Disclosures: All authors are employees of AbbVie. The design, study conduct, and financial support for this research were provided by AbbVie. AbbVie participated in the interpretation of data, review, and approval of the publication.

Ovarian cancer describes a group of malignancies that remain a serious threat to women's health and claim more than 14,000 deaths in the US each year. Among these, high-grade serous ovarian cancers (HGSC) represent the most common and aggressive form, and tumor recurrence is near-universal following initial response to carboplatin and paclitaxel. While multiple treatment options are available for platinum-sensitive recurrent HGSC, such as continued use of carboplatin/paclitaxel with or without bevacizumab, as well as several FDA-approved PARP inhibitors, there are few effective treatment options for platinum-resistant HGSC. Its inherent heterogeneity, characterized by genomic instability and numerous DNA copy number aberrations, poses challenges to the discovery of novel therapeutic targets.

Patient-derived xenograft (PDX) models are an important platform for target identification and efficacy testing of therapeutic agents, as they sustain the intratumoral heterogeneity observed in advanced human tumors more faithfully than established cell lines. The isolation of distinct tumor cell populations by flow cytometry and subsequent testing of their tumorigenic potential can identify tumor-initiating cells (TICs), which have the potential to propagate the tumor over multiple generations in immune-deficient NOD/SCID mice. Thorough characterization of these TIC populations by transcriptome profiling and flow cytometry has identified TIC-enriched cell surface proteins that are targetable by antibody drug conjugates (ADCs), including EFNA4 in mixed Müllerian and ovarian cancers and PTK7 in triple-negative breast and ovarian cancers. ADCs consist of a monoclonal antibody directed against a cell surface epitope linked to a cytotoxic agent, such as auristatin, maytansinoid, or pyrrolobenzodiazepine (PBD).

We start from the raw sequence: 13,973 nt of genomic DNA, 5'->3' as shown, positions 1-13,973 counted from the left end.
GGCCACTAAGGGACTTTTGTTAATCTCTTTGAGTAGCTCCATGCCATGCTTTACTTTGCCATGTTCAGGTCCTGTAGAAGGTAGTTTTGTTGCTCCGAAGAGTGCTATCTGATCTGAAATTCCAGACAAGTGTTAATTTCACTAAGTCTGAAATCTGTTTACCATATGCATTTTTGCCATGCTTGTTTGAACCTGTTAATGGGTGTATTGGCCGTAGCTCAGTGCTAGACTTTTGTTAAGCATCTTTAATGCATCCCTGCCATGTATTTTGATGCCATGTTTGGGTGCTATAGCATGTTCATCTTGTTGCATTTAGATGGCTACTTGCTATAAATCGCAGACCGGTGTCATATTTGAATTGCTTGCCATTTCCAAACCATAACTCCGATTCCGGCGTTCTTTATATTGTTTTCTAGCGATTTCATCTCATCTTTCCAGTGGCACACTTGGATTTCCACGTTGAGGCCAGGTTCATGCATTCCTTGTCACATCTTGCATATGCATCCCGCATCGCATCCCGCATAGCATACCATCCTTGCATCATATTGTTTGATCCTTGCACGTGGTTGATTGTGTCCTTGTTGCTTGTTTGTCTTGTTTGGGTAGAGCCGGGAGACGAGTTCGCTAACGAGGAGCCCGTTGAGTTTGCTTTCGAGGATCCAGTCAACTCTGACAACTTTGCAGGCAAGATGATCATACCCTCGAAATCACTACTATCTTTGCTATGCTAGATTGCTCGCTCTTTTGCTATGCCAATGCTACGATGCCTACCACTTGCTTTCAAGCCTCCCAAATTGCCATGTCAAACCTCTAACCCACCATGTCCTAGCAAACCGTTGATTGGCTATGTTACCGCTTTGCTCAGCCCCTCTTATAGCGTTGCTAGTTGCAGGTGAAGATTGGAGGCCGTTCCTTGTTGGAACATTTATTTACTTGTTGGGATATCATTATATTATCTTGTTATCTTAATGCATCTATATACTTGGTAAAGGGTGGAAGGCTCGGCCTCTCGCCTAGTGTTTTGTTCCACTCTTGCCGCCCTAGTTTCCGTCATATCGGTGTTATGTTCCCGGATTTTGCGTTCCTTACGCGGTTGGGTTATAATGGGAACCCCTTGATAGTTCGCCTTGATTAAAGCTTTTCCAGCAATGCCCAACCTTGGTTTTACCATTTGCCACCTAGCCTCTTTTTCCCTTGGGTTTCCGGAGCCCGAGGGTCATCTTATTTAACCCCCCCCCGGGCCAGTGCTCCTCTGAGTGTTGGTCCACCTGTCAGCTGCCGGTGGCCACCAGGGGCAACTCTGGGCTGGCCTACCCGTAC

Here, we describe the generation and characterization of a PDX bank for ovarian cancers that led to the identification of dipeptidase 3 (DPEP3) as a TIC-associated target in HGSC. We show that DPEP3 is enriched in the TIC fraction of platinum-sensitive and platinum-resistant HGSC PDX models, where it localizes to the plasma membrane and is detected by flow cytometry and immunohistochemistry (IHC). In contrast, DPEP3 expression is low or absent in most normal adult tissues, thus providing a therapeutic window for an antibody-based therapeutic agent. In order to target DPEP3-expressing ovarian cancer cells, we developed SC-003, an ADC consisting of a humanized monoclonal antibody linked to a PBD dimer via a cleavable linker. We show that SC-003 specifically binds to DPEP3-expressing cells and, upon internalization, elicits cytotoxicity via release of its PBD warhead following lysosomal degradation of the antibody component. A single dose of SC-003 induced tumor regression in DPEP3-positive HGSC PDX models, including platinum-resistant PDX models. Mechanistically, we show that the anti-tumor effect of SC-003 is mediated by a significant reduction in TIC frequency. Moreover, combination with an anti-PD1 antibody potentiated SC-003 efficacy in a syngeneic mouse model engineered to overexpress human DPEP3. In summary, these findings support the clinical development of SC-003 as a novel therapeutic agent for HGSC.

Citation Format: Wolf R. Wiedemeyer, Sheila Bheddah, Christine Saechao, Dorothy French, Erik Huntzicker, Aaron Kempema, Julia Gavrilyuk, David Liu, Vikram Sisodiya, Alina He, Zhaomei Zhang, Monette A. Aujay, Kristyn Hayashi, Sandro Vivona, Xi Zhao, Kimberly Walter, Laura R. Saunders, Johannes Hampl, Shravanthi Madhavan, Marybeth Pysz, Alexander J. Bankovich, Holger Karsunky, Scott J. Dylla. SC-003, AN ANTIBODY-DRUG CONJUGATE TARGETING DIPEPTIDASE 3, EXHIBITS POTENT ANTI-TUMOR ACTIVITY IN PATIENT-DERIVED XENOGRAFT MODELS OF HIGH GRADE SEROUS OVARIAN CANCER [abstract]. In: Proceedings of the 12th Biennial Ovarian Cancer Research Symposium; Sep 13-15, 2018; Seattle, WA. Philadelphia (PA): AACR; Clin Cancer Res 2019;25(22 Suppl):Abstract nr NT-113.